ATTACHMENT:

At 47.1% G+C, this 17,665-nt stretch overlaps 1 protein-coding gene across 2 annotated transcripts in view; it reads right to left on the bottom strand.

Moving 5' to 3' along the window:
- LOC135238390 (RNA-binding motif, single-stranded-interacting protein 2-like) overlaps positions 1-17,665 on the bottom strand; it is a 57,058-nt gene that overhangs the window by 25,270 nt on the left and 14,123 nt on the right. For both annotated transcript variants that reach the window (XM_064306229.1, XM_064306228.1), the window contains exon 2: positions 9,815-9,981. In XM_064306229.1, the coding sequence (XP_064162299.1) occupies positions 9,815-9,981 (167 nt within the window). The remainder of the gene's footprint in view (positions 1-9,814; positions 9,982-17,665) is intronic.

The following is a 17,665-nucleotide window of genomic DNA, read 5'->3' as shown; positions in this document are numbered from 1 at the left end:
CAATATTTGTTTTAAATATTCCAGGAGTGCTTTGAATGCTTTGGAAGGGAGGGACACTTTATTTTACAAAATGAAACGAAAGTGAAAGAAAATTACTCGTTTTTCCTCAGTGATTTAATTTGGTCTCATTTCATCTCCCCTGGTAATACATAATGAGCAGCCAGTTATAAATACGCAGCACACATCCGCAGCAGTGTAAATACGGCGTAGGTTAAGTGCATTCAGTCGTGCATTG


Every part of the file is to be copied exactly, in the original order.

At 47.1% G+C, this 17,665-nt stretch overlaps 1 protein-coding gene across 2 annotated transcripts in view; it reads right to left on the bottom strand.

Moving 5' to 3' along the window:
- LOC135238390 (RNA-binding motif, single-stranded-interacting protein 2-like) overlaps positions 1-17,665 on the bottom strand; it is a 57,058-nt gene that overhangs the window by 25,270 nt on the left and 14,123 nt on the right. For both annotated transcript variants that reach the window (XM_064306229.1, XM_064306228.1), the window contains exon 2: positions 9,815-9,981. In XM_064306229.1, the coding sequence (XP_064162299.1) occupies positions 9,815-9,981 (167 nt within the window). The remainder of the gene's footprint in view (positions 1-9,814; positions 9,982-17,665) is intronic.

The following is a 17,665-nucleotide window of genomic DNA, read 5'->3' as shown; positions in this document are numbered from 1 at the left end:
CAATATTTGTTTTAAATATTCCAGGAGTGCTTTGAATGCTTTGGAAGGGAGGGACACTTTATTTTACAAAATGAAACGAAAGTGAAAGAAAATTACTCGTTTTTCCTCAGTGATTTAATTTGGTCTCATTTCATCTCCCCTGGTAATACATAATGAGCAGCCAGTTATAAATACGCAGCACACATCCGCAGCAGTGTAAATACGGCGTAGGTTAAGTGCATTCAGTCGTGCATTG